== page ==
Nigel’s Notes - This is not a re-run of the referendum

It was once famously commented that politics is about “events;” and for those looking at the daily news that will always be the case.

For those of us who are trying to take a longer term view then what matters is surely priorities, for we all know you cannot do everything at once. And it’s no longer easy to see where political priorities are set, with elections more or less yearly to one forum or another.

This year’s general election to the Westminster Parliament is as important as any election has ever been. The make-up of the next UK government will have profound implications for all of us because it will directly affect the economic policy and the balance of powers between parliaments for the foreseeable future. And this is not a re-run of the independence referendum as some of the unionist party candidates would have us believe.

The UK government is solely responsible for taxation of the oil and gas industry. Despite its rhetoric to the contrary it is the Conservative/Lib Dem Government policies that are having a significant effect on the ability of the oil industry to manage the global effects of the temporary fall in the price of oil. Professor Alex Russell commented on Westminster’s action “that they are trying to time it just prior to the General Election. They are playing politics with the future of the North Sea oil industry.”

Digital exclusion is another issue that we have to turn to the Westminster government to address. I made the point just last week speaking in the Scottish Parliament that many of my rural constituents, probably about one in four, are at risk of disenfranchisement if equality of broadband service is not addressed. I think this will be particularly important in the context of health services; some long term conditions can be monitored and managed at a distance given good internet data transfer. Equally it will become normal for a face to face consultation to be done by Skype or the equivalent when the patient is at a substantial distance, or travel is disrupted etc. While the Scottish Government has put some money towards the extension of digital infrastructure it is in principle reserved to Westminster, and the amount of progress we make as a nation will depend on the priorities of the new UK Government.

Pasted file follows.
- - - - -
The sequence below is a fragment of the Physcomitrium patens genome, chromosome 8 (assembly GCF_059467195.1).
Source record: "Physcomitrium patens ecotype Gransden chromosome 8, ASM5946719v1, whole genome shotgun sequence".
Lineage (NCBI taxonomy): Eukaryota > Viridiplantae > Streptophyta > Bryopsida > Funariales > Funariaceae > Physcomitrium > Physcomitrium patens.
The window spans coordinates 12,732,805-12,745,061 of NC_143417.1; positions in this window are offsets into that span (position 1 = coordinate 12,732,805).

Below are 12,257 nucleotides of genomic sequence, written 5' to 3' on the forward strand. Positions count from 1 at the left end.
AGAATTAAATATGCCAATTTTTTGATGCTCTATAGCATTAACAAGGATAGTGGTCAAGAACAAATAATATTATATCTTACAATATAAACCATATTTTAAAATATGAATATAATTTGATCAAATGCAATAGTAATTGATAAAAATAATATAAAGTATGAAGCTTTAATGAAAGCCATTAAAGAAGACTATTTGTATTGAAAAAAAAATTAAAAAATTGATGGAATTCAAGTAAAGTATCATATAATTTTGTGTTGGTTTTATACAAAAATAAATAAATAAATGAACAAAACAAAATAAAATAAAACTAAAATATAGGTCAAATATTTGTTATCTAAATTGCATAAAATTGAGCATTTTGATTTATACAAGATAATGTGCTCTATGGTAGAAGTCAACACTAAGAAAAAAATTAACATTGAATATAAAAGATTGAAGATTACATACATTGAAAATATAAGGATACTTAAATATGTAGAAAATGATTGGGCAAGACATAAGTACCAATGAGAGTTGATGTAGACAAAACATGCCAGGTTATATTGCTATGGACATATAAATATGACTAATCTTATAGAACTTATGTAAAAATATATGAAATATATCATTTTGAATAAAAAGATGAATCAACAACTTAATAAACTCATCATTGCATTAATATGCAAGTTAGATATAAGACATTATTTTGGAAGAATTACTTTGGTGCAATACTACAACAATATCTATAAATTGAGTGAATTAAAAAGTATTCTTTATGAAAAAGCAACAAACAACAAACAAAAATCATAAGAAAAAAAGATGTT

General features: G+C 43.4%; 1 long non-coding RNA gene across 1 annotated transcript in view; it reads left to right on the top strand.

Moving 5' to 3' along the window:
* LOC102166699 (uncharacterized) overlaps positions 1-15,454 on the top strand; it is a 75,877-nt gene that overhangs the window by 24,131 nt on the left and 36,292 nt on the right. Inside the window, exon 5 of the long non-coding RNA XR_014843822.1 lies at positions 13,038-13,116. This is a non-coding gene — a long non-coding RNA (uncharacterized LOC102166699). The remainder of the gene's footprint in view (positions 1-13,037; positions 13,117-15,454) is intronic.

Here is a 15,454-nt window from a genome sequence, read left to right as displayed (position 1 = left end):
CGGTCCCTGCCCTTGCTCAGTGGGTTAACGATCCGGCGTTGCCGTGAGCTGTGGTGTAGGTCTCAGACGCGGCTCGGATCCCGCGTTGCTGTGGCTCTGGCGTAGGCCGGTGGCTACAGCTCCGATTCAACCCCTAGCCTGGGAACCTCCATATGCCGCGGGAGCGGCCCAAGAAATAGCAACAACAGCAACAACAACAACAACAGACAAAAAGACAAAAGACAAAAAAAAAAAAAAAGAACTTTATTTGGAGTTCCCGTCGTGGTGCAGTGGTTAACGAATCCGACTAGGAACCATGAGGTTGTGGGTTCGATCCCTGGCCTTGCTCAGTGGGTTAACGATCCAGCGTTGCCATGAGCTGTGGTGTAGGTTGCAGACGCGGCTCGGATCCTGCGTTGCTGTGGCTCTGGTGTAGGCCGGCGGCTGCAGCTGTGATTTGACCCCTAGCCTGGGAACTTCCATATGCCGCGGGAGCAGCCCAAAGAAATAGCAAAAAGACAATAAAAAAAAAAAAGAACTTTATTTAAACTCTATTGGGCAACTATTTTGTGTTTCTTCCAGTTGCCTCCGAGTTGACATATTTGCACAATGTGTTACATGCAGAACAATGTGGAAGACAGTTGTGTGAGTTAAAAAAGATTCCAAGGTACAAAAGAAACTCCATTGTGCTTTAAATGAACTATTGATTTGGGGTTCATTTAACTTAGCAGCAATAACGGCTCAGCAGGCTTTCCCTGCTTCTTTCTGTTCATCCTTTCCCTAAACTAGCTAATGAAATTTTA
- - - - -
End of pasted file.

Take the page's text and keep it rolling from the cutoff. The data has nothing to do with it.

The presence of food banks in my constituency reminds me of the importance of a sensible welfare payments system – and the fact that we do not now have one. If we get another Tory led Westminster administration then we expect nothing to improve soon as they have no other agenda than to visit public sector cuts on the poor. The richest 1% of the population have seen their share of national income steadily increase in recent years and the losers have been women, children, the disabled and the poor.

It’s no surprise to me that some of the political parties are talking about devolved issues like transport rather than the issues the UK government are responsible for. With the record of the past five years they have little positive to discuss, and no vision for the future. And with such a paucity of leadership there is of course the prospect of a hung parliament with no party having anything like a majority. That’s why the MPs we send from Scotland will be so important.

Ask yourself where you will find evidence of good government, a practical concern to reduce inequalities, a recognition of the monstrous waste of expenditure on nuclear weapons, and a willingness to engage with the public in the formulation of policy, and you will find a party whose MPs will do all they can to put Scotland first. I’m proud to represent you in the Scottish Parliament; please ensure for all our sakes that we have as many SNP MPs as possible.